Category Archives: The Review Process

New Paper “Estimating Annual Numbers Of Atlantic Hurricanes Missing From The HURDAT Database (1878-1965) Using Ship Track Density” By Vecchi and Knutson 2011

Chris Landsea has alerted us to a new paper

Vecchi, Gabriel A., and Thomas R Knutson, March 2011: Estimating annual numbers of Atlantic hurricanes missing from the HURDAT database (1878-1965) using ship track density. Journal of Climate, 24(6), doi:10.1175/2010JCLI3810.1.

The abstract reads (highlight added)

“This study assesses the impact of imperfect sampling in the presatellite era (between 1878 and 1965) on North Atlantic hurricane activity measures and on the long-term trends in those measures. The results indicate that a substantial upward adjustment of hurricane counts may be needed prior to 1965 to account for likely ‘‘missed’’ hurricanes due to sparse density of reporting ship traffic. After adjusting for the estimate of missed hurricanes in the basin, the long-term (1878–2008) trend in hurricane counts changes from significantly positive to no significant change (with a nominally negative trend). The adjusted hurricane count record is more strongly connected to the difference between main development region (MDR) sea surface temperature (SST) and tropical-mean SST than with MDR SST. These results do not support the hypothesis that the warming of the tropical North Atlantic due to anthropogenic greenhouse gas emissions has caused Atlantic hurricane frequency to increase.”

Comments Off

Filed under Climate Change Metrics, The Review Process

My Comments On “NSB/NSF Seeks Input on Proposed Merit Review Criteria Revision and Principles”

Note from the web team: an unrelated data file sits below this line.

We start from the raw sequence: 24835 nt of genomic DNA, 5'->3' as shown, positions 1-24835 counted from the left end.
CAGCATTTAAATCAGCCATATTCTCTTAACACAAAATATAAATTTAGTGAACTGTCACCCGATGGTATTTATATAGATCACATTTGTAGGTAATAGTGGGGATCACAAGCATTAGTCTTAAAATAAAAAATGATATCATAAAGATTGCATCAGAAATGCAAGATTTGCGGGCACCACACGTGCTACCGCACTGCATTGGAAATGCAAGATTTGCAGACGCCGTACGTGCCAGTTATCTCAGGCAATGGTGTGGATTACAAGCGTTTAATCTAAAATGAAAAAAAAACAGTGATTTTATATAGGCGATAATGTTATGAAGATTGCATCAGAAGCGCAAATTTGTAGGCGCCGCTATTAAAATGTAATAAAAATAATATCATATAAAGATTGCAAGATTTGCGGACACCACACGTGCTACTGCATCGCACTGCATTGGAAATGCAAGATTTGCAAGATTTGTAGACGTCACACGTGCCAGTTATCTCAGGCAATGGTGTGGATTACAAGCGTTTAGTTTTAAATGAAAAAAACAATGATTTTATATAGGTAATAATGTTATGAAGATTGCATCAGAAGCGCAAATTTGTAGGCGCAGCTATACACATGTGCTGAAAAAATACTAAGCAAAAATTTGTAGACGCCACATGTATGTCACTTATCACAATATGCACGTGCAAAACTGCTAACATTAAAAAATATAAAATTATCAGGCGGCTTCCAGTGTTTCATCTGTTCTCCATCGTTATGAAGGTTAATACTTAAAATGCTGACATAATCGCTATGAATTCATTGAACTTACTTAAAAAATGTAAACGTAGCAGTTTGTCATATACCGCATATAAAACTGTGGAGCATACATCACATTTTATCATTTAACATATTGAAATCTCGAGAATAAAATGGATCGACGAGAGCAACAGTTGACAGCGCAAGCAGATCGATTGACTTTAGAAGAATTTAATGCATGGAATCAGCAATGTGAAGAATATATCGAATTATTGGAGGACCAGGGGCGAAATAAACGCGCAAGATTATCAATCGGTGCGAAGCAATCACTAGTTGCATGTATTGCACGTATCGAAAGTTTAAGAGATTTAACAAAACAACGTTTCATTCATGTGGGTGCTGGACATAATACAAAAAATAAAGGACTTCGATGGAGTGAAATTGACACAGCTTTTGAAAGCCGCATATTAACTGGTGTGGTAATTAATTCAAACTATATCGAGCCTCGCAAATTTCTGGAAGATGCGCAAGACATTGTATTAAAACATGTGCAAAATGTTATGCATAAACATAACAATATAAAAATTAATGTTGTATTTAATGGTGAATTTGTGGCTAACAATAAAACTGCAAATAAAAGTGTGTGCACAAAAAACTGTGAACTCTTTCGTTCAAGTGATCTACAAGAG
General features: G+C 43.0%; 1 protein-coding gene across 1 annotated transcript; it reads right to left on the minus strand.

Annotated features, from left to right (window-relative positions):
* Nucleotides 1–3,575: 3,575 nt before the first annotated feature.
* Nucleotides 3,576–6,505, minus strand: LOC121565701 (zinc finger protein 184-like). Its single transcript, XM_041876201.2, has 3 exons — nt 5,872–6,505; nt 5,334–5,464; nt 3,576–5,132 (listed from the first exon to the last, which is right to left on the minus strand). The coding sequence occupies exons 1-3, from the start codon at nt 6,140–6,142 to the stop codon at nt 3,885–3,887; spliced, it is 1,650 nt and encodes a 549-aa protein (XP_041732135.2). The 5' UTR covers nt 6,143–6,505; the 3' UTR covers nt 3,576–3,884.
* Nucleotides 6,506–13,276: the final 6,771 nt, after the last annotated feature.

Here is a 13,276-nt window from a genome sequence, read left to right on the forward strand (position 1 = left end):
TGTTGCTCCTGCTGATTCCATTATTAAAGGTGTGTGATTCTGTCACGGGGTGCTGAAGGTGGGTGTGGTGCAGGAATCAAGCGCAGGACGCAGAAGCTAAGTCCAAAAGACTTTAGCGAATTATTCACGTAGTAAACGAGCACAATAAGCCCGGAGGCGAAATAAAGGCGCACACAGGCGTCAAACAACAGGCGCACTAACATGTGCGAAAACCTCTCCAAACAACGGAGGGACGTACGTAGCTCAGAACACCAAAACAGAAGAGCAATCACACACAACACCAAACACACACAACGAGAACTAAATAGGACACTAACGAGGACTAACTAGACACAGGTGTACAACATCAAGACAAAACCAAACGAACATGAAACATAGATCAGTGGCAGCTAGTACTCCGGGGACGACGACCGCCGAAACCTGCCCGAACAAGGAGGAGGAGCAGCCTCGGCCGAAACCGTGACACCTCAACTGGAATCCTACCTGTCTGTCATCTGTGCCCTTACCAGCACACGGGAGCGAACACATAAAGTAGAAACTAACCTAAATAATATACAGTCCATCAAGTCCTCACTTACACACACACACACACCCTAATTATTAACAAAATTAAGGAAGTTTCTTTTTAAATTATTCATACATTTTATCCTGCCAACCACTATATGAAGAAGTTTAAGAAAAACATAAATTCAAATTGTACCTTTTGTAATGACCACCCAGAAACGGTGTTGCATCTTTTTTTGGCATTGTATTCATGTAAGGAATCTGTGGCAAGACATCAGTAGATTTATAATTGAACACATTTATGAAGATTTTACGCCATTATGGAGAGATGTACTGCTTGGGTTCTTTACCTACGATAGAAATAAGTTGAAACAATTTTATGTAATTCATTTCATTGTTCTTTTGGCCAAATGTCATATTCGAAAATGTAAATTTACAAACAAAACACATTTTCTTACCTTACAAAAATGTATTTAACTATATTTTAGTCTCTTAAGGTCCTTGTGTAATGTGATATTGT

I have reproduced below my comments to the National Science Board  and National Science Foundation on the merit review process.


I am writing this e-mail to comment on

“NSB/NSF Seeks Input on Proposed Merit Review Criteria Revision and Principles”

First, my research credentials are summarized at

I have had quite negative experiences with NSF respect to climate proposals in recent years. I have posted several weblog discussions on my experience as summarized in

Based on my experience, I have concluded that the review process lacks sufficient accountability. To remedy this deficiency, I have the following recommendations

-Guarantee that the review process be completed within 6 months [my most recent land use and climate proposal was not even sent out for review until 10 months after its receipt!).

-Retain all e-mail communications indefinitely (NSF staff can routinely delete e-mails, such that there is no record to check their accountability).

-Require external independent assessments, by a subset of scientists who are outside of the NSF, of the reviews and manager decisions, including names of referees. This review should be on all accepted and rejected proposals.

Information on my experiences with NSF climate research are provided in these weblog posts

My Experiences With A Lack Of Proper Diligence And Bias In The NSF Review Process For Climate Proposals

Is The NSF Funding Untestable Climate Predictions . My Comments On A $6 Million Grant To Fund A Center For Robust Decision.Making On Climate And Energy Policy.

The National Science Foundation Funds Multi-Decadal Climate Predictions Without An Ability To Verify Their Skill

NSF Decision On Our Request For Reconsideration Of A Rejected NSF Proposal On The Role Of Land Use Change In The Climate System

Is The NSF Funding Process Working Correctly?

I would be glad to elaborate further on the lack of diligence and bias by the NSF review process with respect to climate research.


Roger A. Pielke Sr.

Comments Off

Filed under The Review Process